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Verdict: death by accident

If A Curriculum for Excellence was as thoughtful as Ian Smith's critique of my scepticism (March 27), there would be nothing to fear

If A Curriculum for Excellence was as thoughtful as Ian Smith's critique of my scepticism (March 27), there would be nothing to fear

But its very vacuousness is what allows optimists such as Mr Smith to see this reform as a basis for an authentic education. I hope they are right, but expect we will find that they are not.

The core of the argument is about the position of subjects. This is not academic pedantry. Disciplines are not an arbitrary conservatism but the outcome of about three millennia of repeatedly renovated wisdom, which has evolved precisely so we can think systematically at all.

ACfE does occasionally declare that subjects will remain important, but that assurance is unconvincing. Where are its detailed discussions of the nature of mathematics, or the grammatical basis of cogent expression, or the essential characteristics of scientific knowledge, or the nature of the literary canon, or the fundamental facts and concepts that constitute historical understanding, or sport and drama as goods in themselves rather than handmaidens of other things?

Where is the recognition that engaging with any of this in a worthwhile way is difficult, not fun, and indeed worthwhile only to the extent that it is difficult? If (with the fashion) we reject "direct teaching" as a matter of principle, how are students to gain a sense of how these bodies of knowledge cohere?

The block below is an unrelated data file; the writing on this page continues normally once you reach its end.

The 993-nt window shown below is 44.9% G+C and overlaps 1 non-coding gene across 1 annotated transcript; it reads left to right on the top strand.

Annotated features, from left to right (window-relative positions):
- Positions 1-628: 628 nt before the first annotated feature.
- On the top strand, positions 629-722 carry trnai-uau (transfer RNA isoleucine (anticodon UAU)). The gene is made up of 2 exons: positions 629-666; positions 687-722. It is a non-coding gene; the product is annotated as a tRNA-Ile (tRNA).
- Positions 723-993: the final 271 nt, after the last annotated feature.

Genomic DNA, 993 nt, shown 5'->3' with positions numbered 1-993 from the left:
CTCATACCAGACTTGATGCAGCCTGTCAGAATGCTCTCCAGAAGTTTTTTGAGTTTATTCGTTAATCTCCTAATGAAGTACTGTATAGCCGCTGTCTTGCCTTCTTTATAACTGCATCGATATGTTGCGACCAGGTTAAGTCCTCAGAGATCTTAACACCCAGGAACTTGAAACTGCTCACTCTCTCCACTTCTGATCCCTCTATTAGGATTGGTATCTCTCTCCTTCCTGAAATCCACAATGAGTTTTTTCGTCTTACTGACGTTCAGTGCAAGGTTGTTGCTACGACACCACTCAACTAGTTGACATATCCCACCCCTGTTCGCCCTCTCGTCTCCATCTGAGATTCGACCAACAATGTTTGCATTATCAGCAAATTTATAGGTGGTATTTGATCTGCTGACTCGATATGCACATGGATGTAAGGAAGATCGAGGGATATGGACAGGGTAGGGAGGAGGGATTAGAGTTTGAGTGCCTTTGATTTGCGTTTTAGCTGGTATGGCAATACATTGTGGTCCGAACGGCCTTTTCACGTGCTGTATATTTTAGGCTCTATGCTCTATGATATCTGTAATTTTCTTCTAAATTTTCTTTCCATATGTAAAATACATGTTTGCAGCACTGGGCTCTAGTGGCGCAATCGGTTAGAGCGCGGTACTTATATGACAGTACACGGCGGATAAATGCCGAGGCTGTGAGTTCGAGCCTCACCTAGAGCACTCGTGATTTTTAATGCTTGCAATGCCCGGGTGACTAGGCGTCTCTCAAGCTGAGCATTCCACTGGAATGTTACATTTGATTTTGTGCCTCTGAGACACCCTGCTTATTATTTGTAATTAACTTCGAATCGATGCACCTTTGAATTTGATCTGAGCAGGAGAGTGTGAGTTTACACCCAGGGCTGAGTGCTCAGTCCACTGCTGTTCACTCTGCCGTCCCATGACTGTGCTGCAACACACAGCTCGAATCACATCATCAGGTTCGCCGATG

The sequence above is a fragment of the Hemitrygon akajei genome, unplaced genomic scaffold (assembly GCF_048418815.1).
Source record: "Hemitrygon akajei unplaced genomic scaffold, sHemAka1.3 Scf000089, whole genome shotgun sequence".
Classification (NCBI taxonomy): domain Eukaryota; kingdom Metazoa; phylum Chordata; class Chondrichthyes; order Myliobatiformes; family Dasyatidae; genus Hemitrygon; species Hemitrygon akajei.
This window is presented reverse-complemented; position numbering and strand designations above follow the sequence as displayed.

The reply will come that none of this is excluded, and that is true - but disingenuous or dishonest. It is disingenuous to the extent that the reform is then relying on teachers to provide the intellectual infrastructure without which we cannot engage in the traditions of thought that our predecessors have developed to make sense of the world.

It is dishonest if all the credit, the inspectorial praise, the avenues of promotion - and political influence - start to go to those whose meretriciousness conceals their ignorance of what has truly gone before.

Mr Smith graciously acknowledged my defence of Scottish comprehensive education. What that remarkable reform (and its precursors) did achieve was an extension to previously-marginalised groups - girls, working-class people, Catholics - of the best that has been thought and said. The reform still is worth defending for that.

But gradually in the last couple of decades, we have fallen for the abdication of intellectual responsibility that has grown to engulf most of the English-speaking education world - the belief that cultural achievement is the reason some students have been excluded, that learning has been no better than a white, middle-class, male imposition. This betrayal took a while to wash up on Scotland's shores, but it has arrived with a vengeance.

That insidious view is not explicitly present in ACfE, any more than it was officially part of Higher Still. But it lies behind the insistence that the curriculum is the "totality of experiences which are planned" rather than the expert embodiment of knowledge and concepts, or in the belief that vocationalism and other kinds of instrumentalism are necessary and sufficient for a worthwhile system of schooling, or in the obsession with self-belief as a pre-requisite of learning rather than a consequence of struggling with intractable ideas and standards of performance.

If we persist, we will destroy comprehensive education by accident, because people who care about worthwhile education will turn to different institutional arrangements.

Traditions of knowledge never just die: they are eroded until nothing is left. Consider what we have done to Latin in the last three-quarters of a century. Once gone, they are difficult to recover, because we will by then have created a society that simply does not care.

Lindsay Paterson is professor of educational policy at Edinburgh University.

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